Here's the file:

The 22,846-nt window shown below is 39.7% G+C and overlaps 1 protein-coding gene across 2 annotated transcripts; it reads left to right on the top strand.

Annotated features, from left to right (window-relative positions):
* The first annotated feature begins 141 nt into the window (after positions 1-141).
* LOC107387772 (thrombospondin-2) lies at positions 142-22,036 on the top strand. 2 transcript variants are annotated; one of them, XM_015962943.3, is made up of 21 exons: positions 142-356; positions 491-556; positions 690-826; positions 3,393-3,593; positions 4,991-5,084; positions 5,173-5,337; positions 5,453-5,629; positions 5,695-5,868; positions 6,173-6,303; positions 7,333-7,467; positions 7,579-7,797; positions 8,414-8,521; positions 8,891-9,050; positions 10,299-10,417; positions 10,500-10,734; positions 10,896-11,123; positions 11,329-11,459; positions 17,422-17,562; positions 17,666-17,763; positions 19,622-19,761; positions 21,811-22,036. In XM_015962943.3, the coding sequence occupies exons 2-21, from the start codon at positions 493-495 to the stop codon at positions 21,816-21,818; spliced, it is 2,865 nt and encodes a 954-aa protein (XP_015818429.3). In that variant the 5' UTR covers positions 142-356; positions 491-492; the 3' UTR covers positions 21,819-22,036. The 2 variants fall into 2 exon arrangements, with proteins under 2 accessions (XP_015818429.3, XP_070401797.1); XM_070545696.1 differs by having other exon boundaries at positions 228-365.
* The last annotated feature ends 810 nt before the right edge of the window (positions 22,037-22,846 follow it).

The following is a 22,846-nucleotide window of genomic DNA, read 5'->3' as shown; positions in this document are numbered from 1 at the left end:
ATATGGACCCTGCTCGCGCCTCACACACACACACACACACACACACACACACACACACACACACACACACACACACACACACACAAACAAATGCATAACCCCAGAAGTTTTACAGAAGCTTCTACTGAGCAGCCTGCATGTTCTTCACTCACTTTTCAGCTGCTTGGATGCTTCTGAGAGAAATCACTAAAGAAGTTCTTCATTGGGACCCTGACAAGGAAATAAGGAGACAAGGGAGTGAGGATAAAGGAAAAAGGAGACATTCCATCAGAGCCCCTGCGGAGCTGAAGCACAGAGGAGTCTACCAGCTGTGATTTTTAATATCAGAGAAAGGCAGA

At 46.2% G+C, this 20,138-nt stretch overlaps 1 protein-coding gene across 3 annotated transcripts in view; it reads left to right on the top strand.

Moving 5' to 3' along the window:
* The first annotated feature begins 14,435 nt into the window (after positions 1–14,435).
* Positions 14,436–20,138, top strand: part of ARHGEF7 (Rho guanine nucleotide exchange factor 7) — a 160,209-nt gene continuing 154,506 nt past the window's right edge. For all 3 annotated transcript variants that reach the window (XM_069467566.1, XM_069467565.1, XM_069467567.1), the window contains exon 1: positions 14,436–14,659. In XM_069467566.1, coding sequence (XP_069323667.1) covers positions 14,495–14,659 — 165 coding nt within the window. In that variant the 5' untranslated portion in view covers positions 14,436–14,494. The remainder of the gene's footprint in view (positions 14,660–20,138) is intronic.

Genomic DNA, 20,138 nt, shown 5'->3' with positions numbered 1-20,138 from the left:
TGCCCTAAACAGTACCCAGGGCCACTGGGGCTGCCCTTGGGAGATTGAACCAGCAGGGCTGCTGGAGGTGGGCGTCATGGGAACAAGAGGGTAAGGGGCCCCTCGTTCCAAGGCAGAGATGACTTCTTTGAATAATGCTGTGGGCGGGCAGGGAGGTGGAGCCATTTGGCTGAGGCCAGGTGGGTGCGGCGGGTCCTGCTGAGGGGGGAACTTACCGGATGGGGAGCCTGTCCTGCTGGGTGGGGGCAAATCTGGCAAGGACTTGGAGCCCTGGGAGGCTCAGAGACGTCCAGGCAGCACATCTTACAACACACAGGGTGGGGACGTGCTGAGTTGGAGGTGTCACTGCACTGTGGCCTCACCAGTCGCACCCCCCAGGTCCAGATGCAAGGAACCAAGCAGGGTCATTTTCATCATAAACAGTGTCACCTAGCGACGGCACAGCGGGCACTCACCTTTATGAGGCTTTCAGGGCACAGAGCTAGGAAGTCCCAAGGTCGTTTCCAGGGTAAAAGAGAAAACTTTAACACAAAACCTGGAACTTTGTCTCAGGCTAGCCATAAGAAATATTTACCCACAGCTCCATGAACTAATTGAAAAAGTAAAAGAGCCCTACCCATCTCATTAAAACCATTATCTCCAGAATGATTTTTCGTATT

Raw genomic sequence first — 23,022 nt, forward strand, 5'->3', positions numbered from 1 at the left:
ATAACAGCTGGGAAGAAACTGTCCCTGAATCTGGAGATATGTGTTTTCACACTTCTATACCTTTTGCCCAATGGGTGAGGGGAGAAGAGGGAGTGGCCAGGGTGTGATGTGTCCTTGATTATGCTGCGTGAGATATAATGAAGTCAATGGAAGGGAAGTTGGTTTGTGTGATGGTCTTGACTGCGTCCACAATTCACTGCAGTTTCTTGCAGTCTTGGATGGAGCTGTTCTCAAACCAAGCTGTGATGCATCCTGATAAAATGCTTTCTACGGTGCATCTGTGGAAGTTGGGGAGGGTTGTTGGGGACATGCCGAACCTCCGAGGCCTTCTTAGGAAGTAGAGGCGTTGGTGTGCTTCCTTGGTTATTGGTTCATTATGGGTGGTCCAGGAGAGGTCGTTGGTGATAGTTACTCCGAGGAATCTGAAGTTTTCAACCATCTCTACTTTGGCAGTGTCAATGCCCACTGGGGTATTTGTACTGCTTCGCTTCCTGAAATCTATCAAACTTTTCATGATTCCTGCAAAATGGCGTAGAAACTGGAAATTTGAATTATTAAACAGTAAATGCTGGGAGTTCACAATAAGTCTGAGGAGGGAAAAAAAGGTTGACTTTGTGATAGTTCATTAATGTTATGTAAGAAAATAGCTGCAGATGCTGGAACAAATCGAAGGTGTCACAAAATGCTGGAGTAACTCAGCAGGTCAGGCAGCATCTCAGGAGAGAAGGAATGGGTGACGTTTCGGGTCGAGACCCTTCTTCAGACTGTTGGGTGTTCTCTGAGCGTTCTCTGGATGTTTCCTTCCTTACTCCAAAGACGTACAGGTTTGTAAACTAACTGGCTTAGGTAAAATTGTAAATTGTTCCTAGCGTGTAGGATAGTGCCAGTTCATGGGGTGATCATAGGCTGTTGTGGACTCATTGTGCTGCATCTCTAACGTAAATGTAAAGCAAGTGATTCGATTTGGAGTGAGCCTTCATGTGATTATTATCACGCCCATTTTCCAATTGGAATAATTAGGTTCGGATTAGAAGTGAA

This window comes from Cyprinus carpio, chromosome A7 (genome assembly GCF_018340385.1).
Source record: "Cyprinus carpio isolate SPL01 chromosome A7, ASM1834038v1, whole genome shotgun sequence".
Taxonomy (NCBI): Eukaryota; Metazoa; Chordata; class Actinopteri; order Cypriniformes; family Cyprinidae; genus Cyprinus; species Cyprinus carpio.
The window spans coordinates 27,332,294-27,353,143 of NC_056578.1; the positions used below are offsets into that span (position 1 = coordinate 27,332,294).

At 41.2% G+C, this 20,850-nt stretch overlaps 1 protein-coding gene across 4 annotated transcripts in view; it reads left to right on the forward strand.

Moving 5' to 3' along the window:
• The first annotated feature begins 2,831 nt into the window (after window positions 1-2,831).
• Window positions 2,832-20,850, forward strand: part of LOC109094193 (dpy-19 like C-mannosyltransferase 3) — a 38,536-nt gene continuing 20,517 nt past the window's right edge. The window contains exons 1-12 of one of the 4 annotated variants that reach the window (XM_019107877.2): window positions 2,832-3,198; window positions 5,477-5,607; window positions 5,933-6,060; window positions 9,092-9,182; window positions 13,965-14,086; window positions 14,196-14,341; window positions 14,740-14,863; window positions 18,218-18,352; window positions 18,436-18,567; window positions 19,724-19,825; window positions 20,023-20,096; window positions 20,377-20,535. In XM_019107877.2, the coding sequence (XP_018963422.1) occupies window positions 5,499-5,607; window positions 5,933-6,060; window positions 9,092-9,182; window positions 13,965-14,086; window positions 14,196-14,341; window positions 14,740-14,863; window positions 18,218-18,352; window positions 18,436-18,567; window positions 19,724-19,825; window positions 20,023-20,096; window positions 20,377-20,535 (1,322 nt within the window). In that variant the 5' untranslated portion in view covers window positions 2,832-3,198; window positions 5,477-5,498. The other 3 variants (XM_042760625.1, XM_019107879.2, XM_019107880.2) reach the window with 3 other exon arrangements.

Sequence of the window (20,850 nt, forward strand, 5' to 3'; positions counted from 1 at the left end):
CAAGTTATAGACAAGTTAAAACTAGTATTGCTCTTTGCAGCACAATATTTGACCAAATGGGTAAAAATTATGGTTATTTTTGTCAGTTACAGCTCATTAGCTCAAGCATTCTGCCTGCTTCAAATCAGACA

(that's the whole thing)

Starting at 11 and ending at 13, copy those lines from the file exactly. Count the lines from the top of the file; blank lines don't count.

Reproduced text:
* Positions 14,436–20,138, top strand: part of ARHGEF7 (Rho guanine nucleotide exchange factor 7) — a 160,209-nt gene continuing 154,506 nt past the window's right edge. For all 3 annotated transcript variants that reach the window (XM_069467566.1, XM_069467565.1, XM_069467567.1), the window contains exon 1: positions 14,436–14,659. In XM_069467566.1, coding sequence (XP_069323667.1) covers positions 14,495–14,659 — 165 coding nt within the window. In that variant the 5' untranslated portion in view covers positions 14,436–14,494. The remainder of the gene's footprint in view (positions 14,660–20,138) is intronic.

Genomic DNA, 20,138 nt, shown 5'->3' with positions numbered 1-20,138 from the left:
TGCCCTAAACAGTACCCAGGGCCACTGGGGCTGCCCTTGGGAGATTGAACCAGCAGGGCTGCTGGAGGTGGGCGTCATGGGAACAAGAGGGTAAGGGGCCCCTCGTTCCAAGGCAGAGATGACTTCTTTGAATAATGCTGTGGGCGGGCAGGGAGGTGGAGCCATTTGGCTGAGGCCAGGTGGGTGCGGCGGGTCCTGCTGAGGGGGGAACTTACCGGATGGGGAGCCTGTCCTGCTGGGTGGGGGCAAATCTGGCAAGGACTTGGAGCCCTGGGAGGCTCAGAGACGTCCAGGCAGCACATCTTACAACACACAGGGTGGGGACGTGCTGAGTTGGAGGTGTCACTGCACTGTGGCCTCACCAGTCGCACCCCCCAGGTCCAGATGCAAGGAACCAAGCAGGGTCATTTTCATCATAAACAGTGTCACCTAGCGACGGCACAGCGGGCACTCACCTTTATGAGGCTTTCAGGGCACAGAGCTAGGAAGTCCCAAGGTCGTTTCCAGGGTAAAAGAGAAAACTTTAACACAAAACCTGGAACTTTGTCTCAGGCTAGCCATAAGAAATATTTACCCACAGCTCCATGAACTAATTGAAAAAGTAAAAGAGCCCTACCCATCTCATTAAAACCATTATCTCCAGAATGATTTTTCGTATT